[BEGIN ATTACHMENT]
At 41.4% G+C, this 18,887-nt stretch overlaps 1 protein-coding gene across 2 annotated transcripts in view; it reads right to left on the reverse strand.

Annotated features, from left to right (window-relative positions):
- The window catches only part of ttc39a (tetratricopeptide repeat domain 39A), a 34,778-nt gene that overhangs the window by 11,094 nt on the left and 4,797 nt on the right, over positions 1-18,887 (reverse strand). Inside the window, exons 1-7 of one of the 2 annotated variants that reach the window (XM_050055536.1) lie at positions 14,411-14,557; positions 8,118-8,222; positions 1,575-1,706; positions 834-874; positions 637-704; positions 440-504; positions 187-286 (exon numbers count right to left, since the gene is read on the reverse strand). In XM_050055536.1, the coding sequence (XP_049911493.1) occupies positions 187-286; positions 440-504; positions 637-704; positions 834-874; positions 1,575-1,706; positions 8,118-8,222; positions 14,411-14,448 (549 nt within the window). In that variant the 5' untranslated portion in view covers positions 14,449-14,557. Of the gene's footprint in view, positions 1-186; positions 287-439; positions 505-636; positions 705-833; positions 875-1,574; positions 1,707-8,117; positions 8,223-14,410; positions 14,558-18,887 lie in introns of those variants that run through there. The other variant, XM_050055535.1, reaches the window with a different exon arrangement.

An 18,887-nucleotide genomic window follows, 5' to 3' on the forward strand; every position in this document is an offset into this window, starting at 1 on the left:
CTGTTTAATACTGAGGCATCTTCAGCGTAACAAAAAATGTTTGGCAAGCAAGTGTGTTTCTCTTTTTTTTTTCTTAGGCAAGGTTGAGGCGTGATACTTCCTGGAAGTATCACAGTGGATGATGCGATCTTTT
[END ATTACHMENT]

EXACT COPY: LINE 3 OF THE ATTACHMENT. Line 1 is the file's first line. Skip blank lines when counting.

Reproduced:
- The window catches only part of ttc39a (tetratricopeptide repeat domain 39A), a 34,778-nt gene that overhangs the window by 11,094 nt on the left and 4,797 nt on the right, over positions 1-18,887 (reverse strand). Inside the window, exons 1-7 of one of the 2 annotated variants that reach the window (XM_050055536.1) lie at positions 14,411-14,557; positions 8,118-8,222; positions 1,575-1,706; positions 834-874; positions 637-704; positions 440-504; positions 187-286 (exon numbers count right to left, since the gene is read on the reverse strand). In XM_050055536.1, the coding sequence (XP_049911493.1) occupies positions 187-286; positions 440-504; positions 637-704; positions 834-874; positions 1,575-1,706; positions 8,118-8,222; positions 14,411-14,448 (549 nt within the window). In that variant the 5' untranslated portion in view covers positions 14,449-14,557. Of the gene's footprint in view, positions 1-186; positions 287-439; positions 505-636; positions 705-833; positions 875-1,574; positions 1,707-8,117; positions 8,223-14,410; positions 14,558-18,887 lie in introns of those variants that run through there. The other variant, XM_050055535.1, reaches the window with a different exon arrangement.